tv Beyond the Headlines ABC July 29, 2012 10:00am-10:30am PDT
victims are women. one in four women will experience domestic violence in her lifetime. today we're going to identify exactly what domestic violence is, learn about something called reproductive and sexual coercion and hear about the prosecution of domestic violence cases. we'll talk about the impact the economy has had on shelters. let's begin with high profile case in the bay area. incident between suspended share ross mirkarimi and his wife elena lopez. >> she is at the heart of attempting to oust her husband. mayor made the move after mirkarimi pleaded guilty to a misdemeanor domestic violence charge. on the witness stand he is supporting them and defending their marriage. >> you have never considered divorcing your husband? >> no, not really serious.
we had been talking about that but we never make any decision. >> reporter: dean johnson says expressing a united front is typical in domestic violence cases? >> the problem is that is not what she said at the time. of course, the city attorneys will point that out. the most powerful piece of evidence is that video. >> reporter: that video of lopez was taken by her neighbor the day after the new year's eve fight with mirkarimi. on the stand she talked about her conversation with madison and tried to put the tape and tears into context. >> she also said to the sheriff, this she used the word old boys network. they will cover each other until you have to make evidence.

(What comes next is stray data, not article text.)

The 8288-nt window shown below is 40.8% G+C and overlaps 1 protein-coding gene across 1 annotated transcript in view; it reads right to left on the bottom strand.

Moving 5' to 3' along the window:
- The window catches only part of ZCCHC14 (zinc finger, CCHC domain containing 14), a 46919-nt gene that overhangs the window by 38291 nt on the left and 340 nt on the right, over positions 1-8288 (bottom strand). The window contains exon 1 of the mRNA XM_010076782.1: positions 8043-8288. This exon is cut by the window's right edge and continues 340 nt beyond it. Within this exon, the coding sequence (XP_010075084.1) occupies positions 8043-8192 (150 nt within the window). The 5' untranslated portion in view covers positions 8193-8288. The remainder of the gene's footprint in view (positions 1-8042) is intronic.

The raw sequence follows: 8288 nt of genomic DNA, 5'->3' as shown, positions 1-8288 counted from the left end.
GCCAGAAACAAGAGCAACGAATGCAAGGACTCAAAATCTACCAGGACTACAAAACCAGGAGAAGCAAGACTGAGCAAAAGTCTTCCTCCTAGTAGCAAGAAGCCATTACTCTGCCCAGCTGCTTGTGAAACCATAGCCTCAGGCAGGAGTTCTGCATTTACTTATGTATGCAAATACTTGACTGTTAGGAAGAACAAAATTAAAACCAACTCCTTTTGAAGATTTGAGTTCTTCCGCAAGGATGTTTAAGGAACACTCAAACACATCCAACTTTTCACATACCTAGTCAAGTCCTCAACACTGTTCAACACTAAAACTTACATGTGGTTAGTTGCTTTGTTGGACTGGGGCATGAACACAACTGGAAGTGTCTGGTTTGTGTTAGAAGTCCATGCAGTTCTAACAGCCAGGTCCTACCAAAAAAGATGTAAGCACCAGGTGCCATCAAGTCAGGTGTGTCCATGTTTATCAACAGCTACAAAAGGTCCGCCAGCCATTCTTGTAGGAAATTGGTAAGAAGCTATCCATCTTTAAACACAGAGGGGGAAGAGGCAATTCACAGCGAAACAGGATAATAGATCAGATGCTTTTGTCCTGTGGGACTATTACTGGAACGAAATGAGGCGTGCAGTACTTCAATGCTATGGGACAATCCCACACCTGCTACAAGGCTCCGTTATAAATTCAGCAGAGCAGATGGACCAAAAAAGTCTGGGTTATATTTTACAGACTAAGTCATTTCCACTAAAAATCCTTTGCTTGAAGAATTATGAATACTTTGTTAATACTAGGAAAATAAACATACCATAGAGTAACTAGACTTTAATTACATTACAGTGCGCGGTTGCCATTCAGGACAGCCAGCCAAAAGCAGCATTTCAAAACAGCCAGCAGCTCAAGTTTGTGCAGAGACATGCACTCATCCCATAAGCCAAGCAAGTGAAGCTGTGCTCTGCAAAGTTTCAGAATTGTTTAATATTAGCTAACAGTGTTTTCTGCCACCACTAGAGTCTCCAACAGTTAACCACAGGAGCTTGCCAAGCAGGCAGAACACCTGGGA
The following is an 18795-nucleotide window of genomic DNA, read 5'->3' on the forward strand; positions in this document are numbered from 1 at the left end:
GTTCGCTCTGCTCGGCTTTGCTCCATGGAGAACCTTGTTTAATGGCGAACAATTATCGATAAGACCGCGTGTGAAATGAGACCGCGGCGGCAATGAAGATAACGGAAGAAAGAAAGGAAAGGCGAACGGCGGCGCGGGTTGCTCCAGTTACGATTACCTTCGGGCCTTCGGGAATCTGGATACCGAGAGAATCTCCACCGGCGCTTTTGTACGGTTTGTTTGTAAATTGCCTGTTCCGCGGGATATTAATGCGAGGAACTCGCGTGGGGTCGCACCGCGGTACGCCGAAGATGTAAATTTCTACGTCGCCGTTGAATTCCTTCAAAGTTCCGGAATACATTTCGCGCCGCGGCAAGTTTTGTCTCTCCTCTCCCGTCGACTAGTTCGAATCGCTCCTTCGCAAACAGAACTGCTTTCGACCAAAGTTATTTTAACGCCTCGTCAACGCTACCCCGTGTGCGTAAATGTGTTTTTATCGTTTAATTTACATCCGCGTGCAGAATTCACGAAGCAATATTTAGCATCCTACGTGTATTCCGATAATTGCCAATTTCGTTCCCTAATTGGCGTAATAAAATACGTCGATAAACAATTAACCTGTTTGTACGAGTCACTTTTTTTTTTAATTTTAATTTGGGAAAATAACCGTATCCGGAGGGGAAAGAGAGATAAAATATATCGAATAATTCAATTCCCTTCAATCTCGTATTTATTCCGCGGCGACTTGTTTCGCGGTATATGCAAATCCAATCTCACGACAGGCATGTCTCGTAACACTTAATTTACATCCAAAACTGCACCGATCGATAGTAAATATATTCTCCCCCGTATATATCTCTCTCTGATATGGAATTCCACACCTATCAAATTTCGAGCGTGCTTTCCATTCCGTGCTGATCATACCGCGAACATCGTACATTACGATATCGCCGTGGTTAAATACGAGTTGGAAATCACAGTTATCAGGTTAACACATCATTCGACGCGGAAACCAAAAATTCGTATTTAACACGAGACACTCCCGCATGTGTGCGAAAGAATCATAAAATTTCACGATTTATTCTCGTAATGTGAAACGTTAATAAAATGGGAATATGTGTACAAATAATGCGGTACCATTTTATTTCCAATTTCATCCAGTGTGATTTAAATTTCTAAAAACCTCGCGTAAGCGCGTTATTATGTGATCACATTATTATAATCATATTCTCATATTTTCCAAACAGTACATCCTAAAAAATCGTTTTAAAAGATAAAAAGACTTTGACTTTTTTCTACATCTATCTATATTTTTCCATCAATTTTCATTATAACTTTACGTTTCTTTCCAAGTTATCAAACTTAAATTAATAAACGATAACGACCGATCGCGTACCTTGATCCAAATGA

>> reporter: joining me right now is kathy a director of an organization that helps victims of domestic violence. some say that the mirkarimi case is a marital argument that got out of hand. i have a problem with that statement. what are your thoughts on that? >> thank you for having me here today. i would say that in the context of an argument that that it fits the term domestic violence, an act of domestic violence. in fact, ross mirkarimi indicated under oath he had committed a violent act against his wife at the time he did it and he knew he had broken the law. >> cheryl: any time you put your hands on somebody in the heat of argument is not something people should be doing? >> no. >> cheryl: so for that reason and the next question, how do you define domestic violence? >> there are definitely